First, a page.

# Scope of lists in Python - Project Euler 007

first question here. I am trying to learn python by stepping through project euler, and I've run into a roadblock. The following method (returns a list of prime factors) works fine for a single call:

``````def findPrimeFactors(num, primeFactors = []):
'''Find the prime factors of an arbitrary positive integer

input: num to factorize
returns: a list containing the prime factors of the number
'''
pIndex = 2

while (num >= pIndex):
if num % pIndex == 0:
num /= pIndex
primeFactors.append(pIndex)
return FindPrimes.findPrimeFactors(num, primeFactors)

else:
pIndex += 1

return primeFactors
``````

However when I use it in a loop, like so (this method may not be complete yet, currently results in infinite loop since more primes cannot be found):

``````def countPrimes(n = 1001):
'''find n amount of unique primes ascending

input: number of primes to find
returns: list of n primes starting from 2   '''

primes = []
i = 2

while len(primes) < n:
primeFactors = FindPrimes.findPrimeFactors(i)
print(primeFactors) #verify method behavior

if len(primeFactors) is 1:
primes.append(primeFactors[0])
i += 1

return primes
``````

The result is that the first loop returns [2], the next returns [2, 3], and so on, appending the new results to the list that I Wanted to have been empty on the first recursive call. It seems that my list is persisting, but I'm not sure exactly why? I read Python Class scope & lists as well which gives me some clues but the recursion complicates it more.

Recursive also means I cannot simply assign an empty set to it either. Coming from a C++ background, my expectation was that the primeFactors variable should be reinitialized each time the function is called from my program. Still a baby snake here.

EDIT: This is the iterative version of findPrimeFactors I wrote. I know it is not optimal - but I would like to at least make it efficient enough to meet Project Euler's 1 minute rule. Any suggestions for improvement or clarity are appreciated.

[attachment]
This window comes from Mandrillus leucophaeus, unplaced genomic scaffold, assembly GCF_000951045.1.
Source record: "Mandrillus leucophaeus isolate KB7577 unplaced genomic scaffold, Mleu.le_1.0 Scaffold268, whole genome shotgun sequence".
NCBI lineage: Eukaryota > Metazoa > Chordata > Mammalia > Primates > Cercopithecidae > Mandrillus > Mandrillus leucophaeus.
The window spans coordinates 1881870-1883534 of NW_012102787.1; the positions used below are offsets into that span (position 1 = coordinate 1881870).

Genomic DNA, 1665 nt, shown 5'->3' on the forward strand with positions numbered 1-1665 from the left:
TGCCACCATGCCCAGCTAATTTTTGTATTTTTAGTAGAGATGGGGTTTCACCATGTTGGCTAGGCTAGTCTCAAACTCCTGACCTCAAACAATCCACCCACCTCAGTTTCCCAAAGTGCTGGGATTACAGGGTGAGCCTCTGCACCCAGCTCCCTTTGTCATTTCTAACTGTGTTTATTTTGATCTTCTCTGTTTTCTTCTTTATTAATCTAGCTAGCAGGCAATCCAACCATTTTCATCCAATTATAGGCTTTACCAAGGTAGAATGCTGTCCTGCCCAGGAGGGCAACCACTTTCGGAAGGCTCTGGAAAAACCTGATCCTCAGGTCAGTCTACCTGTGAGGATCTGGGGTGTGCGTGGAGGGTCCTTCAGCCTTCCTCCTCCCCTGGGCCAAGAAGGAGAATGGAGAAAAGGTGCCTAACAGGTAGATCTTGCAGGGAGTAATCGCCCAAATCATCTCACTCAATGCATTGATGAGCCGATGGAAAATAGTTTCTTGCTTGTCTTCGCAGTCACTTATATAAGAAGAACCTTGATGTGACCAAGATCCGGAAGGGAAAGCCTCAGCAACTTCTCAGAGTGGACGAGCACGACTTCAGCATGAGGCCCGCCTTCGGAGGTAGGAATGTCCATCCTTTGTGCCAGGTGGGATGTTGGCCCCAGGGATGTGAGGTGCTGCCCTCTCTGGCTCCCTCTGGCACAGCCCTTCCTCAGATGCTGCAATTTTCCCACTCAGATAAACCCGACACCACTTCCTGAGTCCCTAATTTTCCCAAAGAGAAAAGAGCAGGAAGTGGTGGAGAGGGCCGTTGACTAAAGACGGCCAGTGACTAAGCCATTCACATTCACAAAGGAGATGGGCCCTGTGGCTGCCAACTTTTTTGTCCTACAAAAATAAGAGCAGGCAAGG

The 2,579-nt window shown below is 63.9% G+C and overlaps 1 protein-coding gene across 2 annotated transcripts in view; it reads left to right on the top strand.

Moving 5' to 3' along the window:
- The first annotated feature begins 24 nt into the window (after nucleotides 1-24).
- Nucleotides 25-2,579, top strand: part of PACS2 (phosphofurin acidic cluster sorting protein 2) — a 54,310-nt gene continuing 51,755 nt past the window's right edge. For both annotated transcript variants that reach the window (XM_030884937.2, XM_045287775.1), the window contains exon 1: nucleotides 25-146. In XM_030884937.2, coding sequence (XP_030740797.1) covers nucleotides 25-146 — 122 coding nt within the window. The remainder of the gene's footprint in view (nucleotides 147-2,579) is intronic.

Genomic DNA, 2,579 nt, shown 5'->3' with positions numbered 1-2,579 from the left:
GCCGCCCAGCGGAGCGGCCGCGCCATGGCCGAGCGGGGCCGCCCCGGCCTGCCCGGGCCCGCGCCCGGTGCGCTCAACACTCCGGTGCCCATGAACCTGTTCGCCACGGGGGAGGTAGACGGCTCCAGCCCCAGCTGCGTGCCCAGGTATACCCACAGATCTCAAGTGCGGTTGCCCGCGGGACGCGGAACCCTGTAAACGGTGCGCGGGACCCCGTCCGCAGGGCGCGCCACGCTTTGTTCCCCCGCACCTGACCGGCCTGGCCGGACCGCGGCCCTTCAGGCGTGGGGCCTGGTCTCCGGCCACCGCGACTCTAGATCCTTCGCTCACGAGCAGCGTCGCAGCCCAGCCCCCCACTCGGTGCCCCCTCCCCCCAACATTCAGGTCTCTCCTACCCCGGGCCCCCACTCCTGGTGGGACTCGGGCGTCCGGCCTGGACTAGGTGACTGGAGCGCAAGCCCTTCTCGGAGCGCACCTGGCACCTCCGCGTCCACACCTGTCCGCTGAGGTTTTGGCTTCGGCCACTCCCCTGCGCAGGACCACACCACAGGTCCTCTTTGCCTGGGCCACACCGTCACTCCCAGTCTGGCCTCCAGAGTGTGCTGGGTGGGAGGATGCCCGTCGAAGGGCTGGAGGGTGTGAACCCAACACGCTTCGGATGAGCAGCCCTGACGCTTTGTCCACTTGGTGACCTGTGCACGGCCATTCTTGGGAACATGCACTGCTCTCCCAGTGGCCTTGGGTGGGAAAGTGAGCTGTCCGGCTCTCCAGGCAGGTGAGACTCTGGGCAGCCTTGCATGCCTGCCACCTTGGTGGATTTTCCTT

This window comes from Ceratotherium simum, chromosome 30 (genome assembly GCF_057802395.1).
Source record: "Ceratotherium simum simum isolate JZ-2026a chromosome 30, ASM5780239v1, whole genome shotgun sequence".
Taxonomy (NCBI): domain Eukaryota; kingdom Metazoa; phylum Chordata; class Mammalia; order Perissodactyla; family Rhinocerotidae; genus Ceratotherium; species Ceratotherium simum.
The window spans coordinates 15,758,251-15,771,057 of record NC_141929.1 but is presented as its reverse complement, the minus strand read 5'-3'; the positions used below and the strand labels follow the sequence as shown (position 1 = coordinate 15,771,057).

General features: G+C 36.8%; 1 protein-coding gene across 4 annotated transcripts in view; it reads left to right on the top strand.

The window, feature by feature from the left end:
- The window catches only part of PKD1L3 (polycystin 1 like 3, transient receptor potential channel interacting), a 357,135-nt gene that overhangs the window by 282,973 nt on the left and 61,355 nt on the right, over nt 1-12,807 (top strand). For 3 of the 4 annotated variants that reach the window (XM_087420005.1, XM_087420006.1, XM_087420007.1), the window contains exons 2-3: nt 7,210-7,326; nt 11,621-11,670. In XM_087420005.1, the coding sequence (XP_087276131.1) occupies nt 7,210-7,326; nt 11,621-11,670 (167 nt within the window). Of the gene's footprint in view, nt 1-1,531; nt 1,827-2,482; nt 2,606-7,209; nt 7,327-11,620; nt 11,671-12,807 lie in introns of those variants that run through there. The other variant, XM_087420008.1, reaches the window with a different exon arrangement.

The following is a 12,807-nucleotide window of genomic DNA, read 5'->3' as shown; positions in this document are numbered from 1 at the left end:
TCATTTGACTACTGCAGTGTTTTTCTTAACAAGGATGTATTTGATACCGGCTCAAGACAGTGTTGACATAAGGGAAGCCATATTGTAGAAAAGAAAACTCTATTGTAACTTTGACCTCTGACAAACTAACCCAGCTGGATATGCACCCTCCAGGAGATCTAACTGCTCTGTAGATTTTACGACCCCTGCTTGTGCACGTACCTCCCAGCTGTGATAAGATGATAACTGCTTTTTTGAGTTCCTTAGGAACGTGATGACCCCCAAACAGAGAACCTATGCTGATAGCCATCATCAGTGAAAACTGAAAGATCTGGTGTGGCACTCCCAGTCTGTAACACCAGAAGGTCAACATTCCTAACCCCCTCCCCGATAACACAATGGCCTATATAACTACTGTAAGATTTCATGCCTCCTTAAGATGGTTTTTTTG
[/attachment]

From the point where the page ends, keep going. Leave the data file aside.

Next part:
``````PRIMES = [2,3,5,7,11,13,17,19]
import math

class FindPrimes():

'''V2 iterative'''
def findPrimeFactors(n, primeFactors = None):
'''Find the prime factors of an arbitrary positive integer

input: num to factorize
returns: a list containing the prime factors of the number
'''

if primeFactors is None:
primeFactors = []

num = n
ceil = math.sqrt(n) #currently unused

global PRIMES
knownPrimes = PRIMES

#check known primes for divisors first, then continue searching for primes by brute force
while True:

factorFound = False
for prime in knownPrimes:

if num % prime == 0:
primeFactors.append(prime)
num /= prime
factorFound = True
break       #ensure that the list returned has ascending primes

if not factorFound:
break

#once attempts have been made to reduce using known primes
#search for new primes if the number is not fully reduced

i = knownPrimes[-1] + 2

while num != 1:

if num % i == 0:
knownPrimes.append(i)
primeFactors.append(i)
num /= i

i += 2

return primeFactors

def countPrimes(n = 10001):
'''find n amount of unique primes ascending

input: number of primes to find
returns: list of n primes starting from 2   '''

primes = []
i = 2

while len(primes) < n: